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U.S., South Korean Chaplains Train Together at Beverly Herd Exercise

Sept. 21, 2017 | BY Air Force Senior Airman Franklin R. Ramos, 51st Fighter Wing
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American military chaplains with the Air Force’s 51st Fighter Wing and South Korean air force chaplains conducted joint training at Osan Air Base here during Exercise Beverly Herd 17-3 held Sept. 18-21.

Chaplains meeting
Air Force Chaplain (Capt.) Jennifer Ray, 51st Fighter Wing, right, speaks with Air Force Master Sgt. Jamie Zimmerman, 51st Force Support Squadron manpower and organizations superintendent, during Exercise Beverly Herd 17-3 at Osan Air Base, South Korea, Sept. 20, 2017. During the exercise, U.S. Air Force chaplains from the 51st Fighter Wing and South Korea air force chaplains conducted joint training on various ministry procedures. Air Force photo by Senior Airman Franklin R. Ramos
Chaplains meeting
Chaplains
Air Force Chaplain (Capt.) Jennifer Ray, 51st Fighter Wing, right, speaks with Air Force Master Sgt. Jamie Zimmerman, 51st Force Support Squadron manpower and organizations superintendent, during Exercise Beverly Herd 17-3 at Osan Air Base, South Korea, Sept. 20, 2017. During the exercise, U.S. Air Force chaplains from the 51st Fighter Wing and South Korea air force chaplains conducted joint training on various ministry procedures. Air Force photo by Senior Airman Franklin R. Ramos
Photo By: Senior Airman Franklin R. Ramos
VIRIN: 170920-F-FV476-0196

The exercise enabled the American chaplains to train with their South Korean counterparts while practicing their own skills, said Air Force Chaplain (Maj.) John Boyer, 51st Fighter Wing deputy wing chaplain.

“This exercise provides a great opportunity for [Air Force] chaplains to hone, deepen and develop their skills. But even just as important is that the South Korean chaplains are getting opportunities here that they don’t normally get,” Boyer said.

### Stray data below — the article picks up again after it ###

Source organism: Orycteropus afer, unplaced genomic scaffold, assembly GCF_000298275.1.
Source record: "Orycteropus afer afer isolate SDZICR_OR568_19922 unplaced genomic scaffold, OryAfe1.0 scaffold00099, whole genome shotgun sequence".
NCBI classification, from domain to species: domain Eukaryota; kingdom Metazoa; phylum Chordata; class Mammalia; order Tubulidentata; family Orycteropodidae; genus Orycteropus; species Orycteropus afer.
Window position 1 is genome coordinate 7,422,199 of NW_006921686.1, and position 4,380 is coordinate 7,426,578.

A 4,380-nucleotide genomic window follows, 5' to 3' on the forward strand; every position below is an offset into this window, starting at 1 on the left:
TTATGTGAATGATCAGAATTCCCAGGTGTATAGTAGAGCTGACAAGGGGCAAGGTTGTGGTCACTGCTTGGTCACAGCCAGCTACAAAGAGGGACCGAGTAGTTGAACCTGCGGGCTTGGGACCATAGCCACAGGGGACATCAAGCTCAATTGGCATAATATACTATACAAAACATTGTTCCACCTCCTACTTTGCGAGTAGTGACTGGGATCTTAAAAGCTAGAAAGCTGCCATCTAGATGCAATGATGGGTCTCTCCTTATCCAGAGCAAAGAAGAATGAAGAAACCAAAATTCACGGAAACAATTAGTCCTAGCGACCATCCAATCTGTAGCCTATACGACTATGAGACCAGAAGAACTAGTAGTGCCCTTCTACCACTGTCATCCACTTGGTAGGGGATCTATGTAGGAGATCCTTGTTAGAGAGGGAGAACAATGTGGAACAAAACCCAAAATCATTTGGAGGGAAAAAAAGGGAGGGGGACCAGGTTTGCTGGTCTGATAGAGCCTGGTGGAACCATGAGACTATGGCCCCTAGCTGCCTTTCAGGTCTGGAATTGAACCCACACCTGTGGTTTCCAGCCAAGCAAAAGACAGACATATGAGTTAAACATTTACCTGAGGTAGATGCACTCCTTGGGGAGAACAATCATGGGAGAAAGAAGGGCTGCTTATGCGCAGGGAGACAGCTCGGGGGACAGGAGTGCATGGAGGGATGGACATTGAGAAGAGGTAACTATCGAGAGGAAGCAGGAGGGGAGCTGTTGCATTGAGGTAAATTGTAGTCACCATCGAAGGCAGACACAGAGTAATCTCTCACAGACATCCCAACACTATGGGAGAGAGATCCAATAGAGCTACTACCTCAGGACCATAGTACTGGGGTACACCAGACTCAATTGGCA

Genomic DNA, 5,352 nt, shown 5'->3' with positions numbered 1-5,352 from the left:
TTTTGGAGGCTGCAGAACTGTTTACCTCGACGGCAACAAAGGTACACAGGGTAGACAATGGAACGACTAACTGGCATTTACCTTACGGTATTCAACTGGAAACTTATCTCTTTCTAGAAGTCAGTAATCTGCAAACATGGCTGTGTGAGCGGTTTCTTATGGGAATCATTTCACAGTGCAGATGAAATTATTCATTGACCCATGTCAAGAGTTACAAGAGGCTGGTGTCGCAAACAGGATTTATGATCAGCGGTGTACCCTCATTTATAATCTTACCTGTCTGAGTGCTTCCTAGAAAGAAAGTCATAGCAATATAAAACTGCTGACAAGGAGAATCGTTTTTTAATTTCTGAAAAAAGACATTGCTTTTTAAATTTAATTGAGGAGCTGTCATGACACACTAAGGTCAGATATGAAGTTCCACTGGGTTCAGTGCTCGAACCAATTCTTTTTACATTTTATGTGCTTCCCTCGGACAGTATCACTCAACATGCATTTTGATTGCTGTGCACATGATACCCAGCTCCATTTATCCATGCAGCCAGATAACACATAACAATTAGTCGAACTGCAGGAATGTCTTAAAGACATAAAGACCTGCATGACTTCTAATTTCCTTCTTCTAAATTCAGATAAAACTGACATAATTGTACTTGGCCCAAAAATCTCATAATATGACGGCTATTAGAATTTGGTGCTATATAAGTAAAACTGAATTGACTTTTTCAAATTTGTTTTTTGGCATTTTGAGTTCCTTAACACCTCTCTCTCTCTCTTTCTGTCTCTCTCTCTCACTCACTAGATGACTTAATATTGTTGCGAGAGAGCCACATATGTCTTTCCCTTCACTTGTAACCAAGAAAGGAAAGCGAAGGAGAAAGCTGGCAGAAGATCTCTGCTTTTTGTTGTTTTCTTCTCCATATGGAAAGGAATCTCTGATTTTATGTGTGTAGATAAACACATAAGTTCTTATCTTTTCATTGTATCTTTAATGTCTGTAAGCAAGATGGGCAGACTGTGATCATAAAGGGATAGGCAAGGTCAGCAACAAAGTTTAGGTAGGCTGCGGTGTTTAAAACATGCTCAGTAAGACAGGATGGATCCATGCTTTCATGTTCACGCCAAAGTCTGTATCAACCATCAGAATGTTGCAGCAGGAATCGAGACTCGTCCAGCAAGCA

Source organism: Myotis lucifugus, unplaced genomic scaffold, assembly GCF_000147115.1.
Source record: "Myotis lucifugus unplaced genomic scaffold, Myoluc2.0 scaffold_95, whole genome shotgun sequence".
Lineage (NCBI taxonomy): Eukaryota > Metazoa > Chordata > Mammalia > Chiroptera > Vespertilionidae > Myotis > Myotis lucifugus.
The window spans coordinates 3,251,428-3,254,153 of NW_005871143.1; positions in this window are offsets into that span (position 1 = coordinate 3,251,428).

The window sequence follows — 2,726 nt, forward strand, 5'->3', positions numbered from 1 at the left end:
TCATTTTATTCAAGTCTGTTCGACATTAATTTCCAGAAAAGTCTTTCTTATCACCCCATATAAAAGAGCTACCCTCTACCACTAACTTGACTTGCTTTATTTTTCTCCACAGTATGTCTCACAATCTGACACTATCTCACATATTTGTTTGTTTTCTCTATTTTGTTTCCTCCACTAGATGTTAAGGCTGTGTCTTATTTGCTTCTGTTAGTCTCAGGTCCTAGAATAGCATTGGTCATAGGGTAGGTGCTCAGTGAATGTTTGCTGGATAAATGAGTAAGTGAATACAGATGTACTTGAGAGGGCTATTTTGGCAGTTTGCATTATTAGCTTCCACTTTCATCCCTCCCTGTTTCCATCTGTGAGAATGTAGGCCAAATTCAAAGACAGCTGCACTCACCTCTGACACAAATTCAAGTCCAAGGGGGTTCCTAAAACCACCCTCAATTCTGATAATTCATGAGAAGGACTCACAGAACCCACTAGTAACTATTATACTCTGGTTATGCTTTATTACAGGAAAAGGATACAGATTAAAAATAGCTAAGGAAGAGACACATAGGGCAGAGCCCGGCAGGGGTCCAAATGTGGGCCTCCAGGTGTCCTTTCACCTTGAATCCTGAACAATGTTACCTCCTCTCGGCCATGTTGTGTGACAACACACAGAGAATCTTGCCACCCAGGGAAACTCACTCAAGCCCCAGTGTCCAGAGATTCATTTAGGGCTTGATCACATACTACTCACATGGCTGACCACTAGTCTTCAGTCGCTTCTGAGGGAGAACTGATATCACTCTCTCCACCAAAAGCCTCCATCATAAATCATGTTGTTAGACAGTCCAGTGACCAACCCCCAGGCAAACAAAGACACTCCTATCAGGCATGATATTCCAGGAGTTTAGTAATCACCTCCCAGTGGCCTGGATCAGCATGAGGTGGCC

‘Great Training’

“This is new for them in many ways, so they’re getting an opportunity to work alongside us and with us to get some great training,” Boyer added.

The chaplains trained on how to provide care in a wartime environment, he said.

“They’ll see how we triage patients at the 51st Medical Group and how we provide ministry to those individuals,” Boyer said. “[Showing them] our priority of who gets seen first and how we go about caring for those individuals spiritually when they’re wounded.”

Working together, he said, helps strengthen ties between the U.S. and South Korean air forces.

U.S.-South Korean Security Partnership

“If we had to go to war, we would do it together,” Boyer said of the U.S-South Korean security partnership. “Part of the way we go together is learning how to fight together and how to spiritually care for people in a war environment.”

The chaplains also trained on how to provide ministry to individuals who may have suicidal thoughts or are conscientious objectors.

“[We have the] responsibility of taking care of the spiritual health of our military people,” said South Korean air force Chaplain (Maj.) Ka Kwang Myung, who is the Headquarters Office of Chaplains Corps planning chaplain. “It is very important to increase our spiritual combat power [together]. So sharing our experience through joint exercises will develop a better understanding of each other within the chaplain’s corps.”

Beverly Herd 17-3 trained the chaplains to work together during a crisis. However, the American and South Korean chaplains have already been training together whenever possible, Boyer said.

“We’ve been doing something at least once every month,” he said. “This is a priority for us in strengthening these capabilities [between us].”

Myung added, “Doing this joint exercise, I realize why chaplains should be here and why we are needed. With this threat from North Korea, we need to focus on taking care of our military. I think in this environment the most important thing is a very strong alliance” between South Korean and American air force members.